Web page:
Brakes are good to discuss because manufacturers have largely stuck to the tried and true, for safety reasons - brakes are mostly mechanical except for the ABS system (anti-lock). When doing the mechanical brake repair, the ABS system (rather its sensors) are usually not in the way - it doesn’t interfere (ABS works by cutting hydraulic pressure). Electrical or electromechanical brakes are more effective and have long existed (just like ABS before it became widespread) but since they use conventional brakes as backup, and require electricity, they haven’t made it big yet. Individual brake modulation hasn’t made it either.

I discussed the slow evolution of brakes because it’s part of my segue to the self-driving-car frontier. The electronics in late model cars are already highly complicated to the point that you probably won’t see but extremely few of the current cars on the road anymore when they’re decades old because the electronics will break and become unrepairable. In my opinion, current models won’t disappear because of self-driving cars (whose prime time is farther away than that). Enjoy the beautiful old classic cars you see parked or on the road now because there isn’t a new generation to replace them. The current technology crop of cars won’t stick around like old cars used to - they’re mostly ugly and boring anyway.

Right to Repair cannot exist for self-driving-cars (for which model life will be brief). They will be too ridiculously complicated. We have to trust the manufacturers 100%. And I don’t. Just the evolution of your basic brakes has been extremely slow for good reason.

If you did, thanks for going with me on this long rambling repair road.

As much as right to repair does impact the auto industry (and lots of other industries), let’s try to keep the discussions to the computer world.

Personally, I think (and hope) that this push for right to repair will just swing the pendulum back in the other direction a little. I very much doubt that manufacturers will be forced to change their designs in huge ways that would prevent them from creating the kinds of svelte products (iPhone, Apple Watch) we have today. But it would be nice if repair didn’t become an artificial monopoly, which seems to be the direction we’re heading in otherwise.

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If an Apple Store or authorized repair shop botched a job, they are required to fix the device properly or replace it ASAP at no additional cost. Good luck trying to get an unauthorized repair shop to do so. Or you could be stuck with a crummy unauthorized screen, battery, etc.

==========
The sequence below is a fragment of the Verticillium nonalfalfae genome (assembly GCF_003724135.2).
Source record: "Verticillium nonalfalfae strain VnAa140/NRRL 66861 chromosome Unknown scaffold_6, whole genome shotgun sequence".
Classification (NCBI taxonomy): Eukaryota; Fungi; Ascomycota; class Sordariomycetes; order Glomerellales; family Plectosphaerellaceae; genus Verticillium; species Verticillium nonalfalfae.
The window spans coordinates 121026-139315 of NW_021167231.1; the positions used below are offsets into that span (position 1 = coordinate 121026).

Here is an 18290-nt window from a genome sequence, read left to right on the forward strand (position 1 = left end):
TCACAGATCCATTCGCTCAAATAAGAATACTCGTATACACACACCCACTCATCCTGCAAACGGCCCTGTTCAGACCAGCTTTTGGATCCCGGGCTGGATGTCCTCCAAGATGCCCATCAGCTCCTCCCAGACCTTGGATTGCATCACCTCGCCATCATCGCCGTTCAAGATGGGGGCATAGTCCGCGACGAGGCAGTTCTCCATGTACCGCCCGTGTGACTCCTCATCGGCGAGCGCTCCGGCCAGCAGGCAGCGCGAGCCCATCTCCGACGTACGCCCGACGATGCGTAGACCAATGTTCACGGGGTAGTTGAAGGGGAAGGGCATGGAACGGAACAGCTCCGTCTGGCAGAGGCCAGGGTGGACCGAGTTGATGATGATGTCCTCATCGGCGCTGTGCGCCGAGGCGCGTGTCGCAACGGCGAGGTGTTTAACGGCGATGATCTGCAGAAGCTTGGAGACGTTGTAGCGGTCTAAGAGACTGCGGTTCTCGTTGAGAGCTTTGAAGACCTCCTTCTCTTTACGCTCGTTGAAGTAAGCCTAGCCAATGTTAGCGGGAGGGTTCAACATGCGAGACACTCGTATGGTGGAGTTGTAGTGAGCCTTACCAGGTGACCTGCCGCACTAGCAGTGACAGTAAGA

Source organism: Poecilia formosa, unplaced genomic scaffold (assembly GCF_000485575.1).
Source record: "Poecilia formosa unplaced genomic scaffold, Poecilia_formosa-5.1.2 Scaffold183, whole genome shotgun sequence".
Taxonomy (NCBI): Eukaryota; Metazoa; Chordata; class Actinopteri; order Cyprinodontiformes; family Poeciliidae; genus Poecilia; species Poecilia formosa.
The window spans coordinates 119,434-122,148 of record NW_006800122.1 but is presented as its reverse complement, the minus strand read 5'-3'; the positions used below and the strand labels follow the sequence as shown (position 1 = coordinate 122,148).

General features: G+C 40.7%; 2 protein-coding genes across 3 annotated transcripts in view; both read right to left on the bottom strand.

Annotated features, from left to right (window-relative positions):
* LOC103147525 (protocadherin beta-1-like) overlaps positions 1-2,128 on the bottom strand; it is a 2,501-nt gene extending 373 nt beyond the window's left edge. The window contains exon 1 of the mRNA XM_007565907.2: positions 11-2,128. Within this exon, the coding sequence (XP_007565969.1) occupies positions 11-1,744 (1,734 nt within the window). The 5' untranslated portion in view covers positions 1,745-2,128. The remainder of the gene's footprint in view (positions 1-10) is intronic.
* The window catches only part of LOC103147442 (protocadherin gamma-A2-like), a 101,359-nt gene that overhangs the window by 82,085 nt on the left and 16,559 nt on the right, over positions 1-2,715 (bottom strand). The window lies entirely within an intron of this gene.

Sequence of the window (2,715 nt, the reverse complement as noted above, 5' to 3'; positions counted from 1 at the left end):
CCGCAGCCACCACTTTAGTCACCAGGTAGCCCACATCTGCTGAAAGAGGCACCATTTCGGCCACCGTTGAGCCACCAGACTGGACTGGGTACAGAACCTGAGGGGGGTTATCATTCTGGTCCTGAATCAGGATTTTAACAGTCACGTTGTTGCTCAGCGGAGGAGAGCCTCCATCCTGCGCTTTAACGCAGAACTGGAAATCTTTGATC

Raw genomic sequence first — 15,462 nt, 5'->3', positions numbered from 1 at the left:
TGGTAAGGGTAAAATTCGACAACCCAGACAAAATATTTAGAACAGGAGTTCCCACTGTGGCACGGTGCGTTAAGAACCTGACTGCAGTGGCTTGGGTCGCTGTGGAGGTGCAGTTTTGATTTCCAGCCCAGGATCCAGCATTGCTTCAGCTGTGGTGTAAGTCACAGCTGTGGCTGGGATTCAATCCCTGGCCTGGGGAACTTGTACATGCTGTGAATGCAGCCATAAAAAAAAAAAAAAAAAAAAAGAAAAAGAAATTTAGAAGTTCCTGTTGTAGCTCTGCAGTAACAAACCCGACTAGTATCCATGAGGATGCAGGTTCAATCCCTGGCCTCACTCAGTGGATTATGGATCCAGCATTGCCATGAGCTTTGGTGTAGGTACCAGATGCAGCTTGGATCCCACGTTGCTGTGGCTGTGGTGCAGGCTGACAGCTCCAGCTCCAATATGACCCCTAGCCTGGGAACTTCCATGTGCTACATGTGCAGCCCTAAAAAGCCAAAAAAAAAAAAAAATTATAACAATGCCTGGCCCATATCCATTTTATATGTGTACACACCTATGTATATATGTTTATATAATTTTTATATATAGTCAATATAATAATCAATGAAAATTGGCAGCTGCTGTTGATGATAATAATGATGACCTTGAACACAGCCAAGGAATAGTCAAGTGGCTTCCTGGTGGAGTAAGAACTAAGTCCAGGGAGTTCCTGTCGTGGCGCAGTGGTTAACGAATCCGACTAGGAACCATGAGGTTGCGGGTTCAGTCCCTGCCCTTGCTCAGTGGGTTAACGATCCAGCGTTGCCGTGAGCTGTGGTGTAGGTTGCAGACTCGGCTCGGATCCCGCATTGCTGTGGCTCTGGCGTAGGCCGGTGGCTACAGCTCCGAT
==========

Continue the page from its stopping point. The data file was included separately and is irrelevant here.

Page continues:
Ireland doesn’t have an Apple Store, there’s authorised service centres but local only in the main cities, Dublin and Cork. You have to mail it off and accept delay for the shipment back and forth.

Any small independent repair stores local to me span a range of quality, word goes out pretty quickly if any of them are good; We have one, a pair of nerds happily building game machines mainly it seems, but they do a decent job. I’d drop my three year old iPad Air in there for a screen replacement. But I’d be travelling up to Dublin for anything complex or new or expensive. I’d only want the authorised service centre to do that.

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I’ve always hoped that Apple would alter the design of the watch so that it relied less on glued together parts and instead used designs similar to mechanical watches, which can be disassembled, repaired, and reassembled with water resistance maintained. It seems like it would be easier on Apple for repairs and reconditioning than their current designs. Maybe the watch would be a little bigger, and maybe a little more expensive, but it may not need to be a lot bigger or a lot more expensive.

I’m not sure that comparing with mechanical watches works here, since a properly maintained and/or repaired mechanical watch can work for hundreds of years, whereas the Apple Watch probably has about a five-year compatibility lifespan, regardless of its physical condition.

The main problem I hear about with the Apple Watch is the battery going, though I’m sure a fair number of people scratch or break the face too.